This information (in the article link below) is quite basic to watch collectors, but my watches have corroborated their findings and conclusions:

http://www.thepurist...res/8ohms/7s26/

All my best,

Angelis

Edited by Angelis
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Hello Friends:

This is a nice thread topic. I too have Swiss ETAs, Citizen Miyotas, Orient Cals, and Seiko 4207, 7S26 A&B. 36 A&B.

All great movements. But truly, I am always astounded by my Asian movements. I care mainly for longevity. Yes, performance is important to me, but knowing that a mechanical watch can never really be as accurate a quartz, I don't focus on accuracy. Would you believe me that my first Seiko S-Wave, a 1999, 7S26A-powered watch, has just celebrated its 11-year birthday? My others are 13 years old. Do you all realize how good that is? 11 years old and 13 yeard old...have been running all these years, and have never been opened and/or serviced.

This information (in the article link below) is quite basic to watch collectors, but my watches have corroborated their findings and conclusions:

http://www.thepurist...res/8ohms/7s26/

All my best,

Angelis

An excellent reference piece.

Mike

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I've got a few Seikos, all of which I love. I have a 2005 "Silver Knight" with a 7S26 movement in it, that is solid, quite accurate (out of the box, never been serviced), hard as nails. I believe the Seiko 5 line is based on the 7S26 or its successor, many many styles to choose from.

I presume you're after an auto, but if you're willing to wear a quartz.... I have a 7A48 (Seiko introduced the first analog quartz chrono, IIRC, in the 7A38, then added a moonphase complication in the 7A48), thing of beauty and accurate as hell. 7T32s are a recent vintage (1990s) movement that incorporates an alarm dial which, when the alarm is switched off, serves perfectly as a second time zone display.

I've just bit the Orient hook, and have a CEV09 that is both retro, stylish (looks like much more $ than I actually paid), keeping superbly accurate time. I have another on order for a Christmas present to myself, a limited edition Orient STI model developed for the STI racing team.

If you're not set on Japanese makes, consider an Ollech & Wajs with Swiss movement (I have two and love them), or a Steinhart (also using ETA movements), or as I think someone has suggested, Oris (don't own but have read many positive anecdotes). Tissot, though less popular, has some very appealing automatics including the Seastar diver(?) range. I have a Tissot with an ETA quartz movement that I adore.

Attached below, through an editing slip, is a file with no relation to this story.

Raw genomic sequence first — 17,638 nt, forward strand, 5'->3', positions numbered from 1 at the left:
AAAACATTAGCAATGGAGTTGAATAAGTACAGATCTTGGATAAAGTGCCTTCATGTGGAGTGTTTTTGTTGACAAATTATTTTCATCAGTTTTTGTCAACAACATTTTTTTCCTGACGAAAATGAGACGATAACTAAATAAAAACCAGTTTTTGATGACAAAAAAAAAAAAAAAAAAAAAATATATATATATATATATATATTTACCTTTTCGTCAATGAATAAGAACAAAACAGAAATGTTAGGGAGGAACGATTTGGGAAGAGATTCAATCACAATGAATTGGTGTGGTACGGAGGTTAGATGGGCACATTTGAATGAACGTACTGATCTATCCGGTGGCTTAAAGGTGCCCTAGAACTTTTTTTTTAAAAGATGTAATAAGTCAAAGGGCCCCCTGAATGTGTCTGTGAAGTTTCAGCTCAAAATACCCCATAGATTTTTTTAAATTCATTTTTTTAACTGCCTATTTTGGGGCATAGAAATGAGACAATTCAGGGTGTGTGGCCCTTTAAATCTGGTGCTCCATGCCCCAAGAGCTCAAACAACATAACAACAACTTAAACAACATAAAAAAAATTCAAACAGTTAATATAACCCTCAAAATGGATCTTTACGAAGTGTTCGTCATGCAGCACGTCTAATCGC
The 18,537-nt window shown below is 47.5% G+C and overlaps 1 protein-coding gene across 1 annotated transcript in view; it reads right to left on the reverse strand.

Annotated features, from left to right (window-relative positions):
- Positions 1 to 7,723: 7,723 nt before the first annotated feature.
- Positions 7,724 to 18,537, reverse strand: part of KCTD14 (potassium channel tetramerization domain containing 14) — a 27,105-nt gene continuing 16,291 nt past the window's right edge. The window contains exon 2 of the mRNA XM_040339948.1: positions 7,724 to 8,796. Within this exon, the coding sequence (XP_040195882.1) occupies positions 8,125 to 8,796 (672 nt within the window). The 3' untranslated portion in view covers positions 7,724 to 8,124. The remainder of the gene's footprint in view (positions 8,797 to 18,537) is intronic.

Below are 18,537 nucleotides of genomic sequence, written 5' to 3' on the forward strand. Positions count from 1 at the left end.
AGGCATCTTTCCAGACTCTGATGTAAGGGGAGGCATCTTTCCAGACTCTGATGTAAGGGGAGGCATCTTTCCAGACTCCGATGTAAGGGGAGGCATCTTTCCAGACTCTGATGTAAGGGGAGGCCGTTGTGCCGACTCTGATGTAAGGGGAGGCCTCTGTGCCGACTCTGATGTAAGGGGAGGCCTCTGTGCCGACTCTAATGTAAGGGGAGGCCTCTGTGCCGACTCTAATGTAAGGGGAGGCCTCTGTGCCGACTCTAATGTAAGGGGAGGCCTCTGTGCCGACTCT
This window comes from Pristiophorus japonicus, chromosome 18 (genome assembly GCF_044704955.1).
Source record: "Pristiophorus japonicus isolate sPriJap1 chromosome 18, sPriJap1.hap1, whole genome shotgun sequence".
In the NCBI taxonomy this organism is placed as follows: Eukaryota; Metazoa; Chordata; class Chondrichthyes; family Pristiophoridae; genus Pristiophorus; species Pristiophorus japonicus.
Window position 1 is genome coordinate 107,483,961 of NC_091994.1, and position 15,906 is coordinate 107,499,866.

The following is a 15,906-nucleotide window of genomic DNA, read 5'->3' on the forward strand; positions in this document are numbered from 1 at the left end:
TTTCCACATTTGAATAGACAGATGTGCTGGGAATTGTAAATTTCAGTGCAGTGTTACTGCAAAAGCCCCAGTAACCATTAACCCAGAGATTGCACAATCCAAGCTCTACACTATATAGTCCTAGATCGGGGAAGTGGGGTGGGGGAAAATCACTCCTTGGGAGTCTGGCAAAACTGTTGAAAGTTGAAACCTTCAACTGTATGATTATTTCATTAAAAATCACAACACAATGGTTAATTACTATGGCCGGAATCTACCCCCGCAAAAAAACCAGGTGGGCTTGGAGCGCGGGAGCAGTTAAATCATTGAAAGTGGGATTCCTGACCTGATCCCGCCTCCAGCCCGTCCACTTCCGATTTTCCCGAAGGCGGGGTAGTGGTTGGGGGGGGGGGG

I'm sure youre about to discover that it's not all about Omega vs. Rolex, and then everything lesser in teh world. There are dozens of really good watch brands still around. Members here have educated and introduced me to some of them. You're in the right group to find your next favorite watch. :drinks:

Edited by David Spalding
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.... Seiko introduced the first analog quartz chrono, IIRC, in the 7A38, then added a moonphase complication in the 7A48 ....

Close, David - but no cigar. :blow:

The Seiko 7A28 was the world's first analogue quartz chronograph, introduced in 1982:

67812.jpg

.... followed closely by the 7A38 (with Day/Date) in 1983, and your favoured moonphase 7A48 in 1984:

SeikoAdvert1984-7AxxMoon-Scan50.jpg

Edited by SEIKO7A38Fan
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Yeah, I thought it was 7A28, but knew you'd provide great vintage ad pics if I got it wrong. Hook, line, and sinker. :hi:

_____________

Martin, Paul has hit it out of the ballpark by showing you an ad illustrating what some of think may be the pinnacle of Seiko quartz-analog artistry: the 7A38, 7A48, and 7A28 chronos, available in a multitude of style and finish variations.

Of course, if you're after mechanical watches, precise little beauties may not divert your interest -- until you see one in operation.

Edited by David Spalding
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Nice topic and a very interesting discussion. I'd like to offer another vote for the 7s26 movement which, as I've mentioned before, seems utterly bullet-proof. I've had my S-Wave 0120 for some 12 years now; it cost about £100 new, it's never been serviced and runs like a dream to this day. Some years later I bought another one, in yellow.